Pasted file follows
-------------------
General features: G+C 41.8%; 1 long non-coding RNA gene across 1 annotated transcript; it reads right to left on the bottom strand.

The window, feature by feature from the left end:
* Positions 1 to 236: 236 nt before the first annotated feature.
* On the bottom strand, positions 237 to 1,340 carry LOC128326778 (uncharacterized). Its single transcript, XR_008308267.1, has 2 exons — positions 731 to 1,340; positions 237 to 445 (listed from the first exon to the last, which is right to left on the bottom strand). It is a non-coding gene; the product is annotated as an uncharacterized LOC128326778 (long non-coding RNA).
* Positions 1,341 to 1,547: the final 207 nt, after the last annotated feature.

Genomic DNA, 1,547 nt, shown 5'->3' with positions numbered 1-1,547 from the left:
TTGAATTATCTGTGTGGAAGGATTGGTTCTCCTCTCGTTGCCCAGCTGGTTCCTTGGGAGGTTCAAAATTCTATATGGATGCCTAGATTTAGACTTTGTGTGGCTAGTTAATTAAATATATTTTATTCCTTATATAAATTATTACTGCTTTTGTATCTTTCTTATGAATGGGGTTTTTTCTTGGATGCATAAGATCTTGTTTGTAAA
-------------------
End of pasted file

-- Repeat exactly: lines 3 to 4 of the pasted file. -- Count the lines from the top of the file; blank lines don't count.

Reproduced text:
* Positions 1 to 236: 236 nt before the first annotated feature.
* On the bottom strand, positions 237 to 1,340 carry LOC128326778 (uncharacterized). Its single transcript, XR_008308267.1, has 2 exons — positions 731 to 1,340; positions 237 to 445 (listed from the first exon to the last, which is right to left on the bottom strand). It is a non-coding gene; the product is annotated as an uncharacterized LOC128326778 (long non-coding RNA).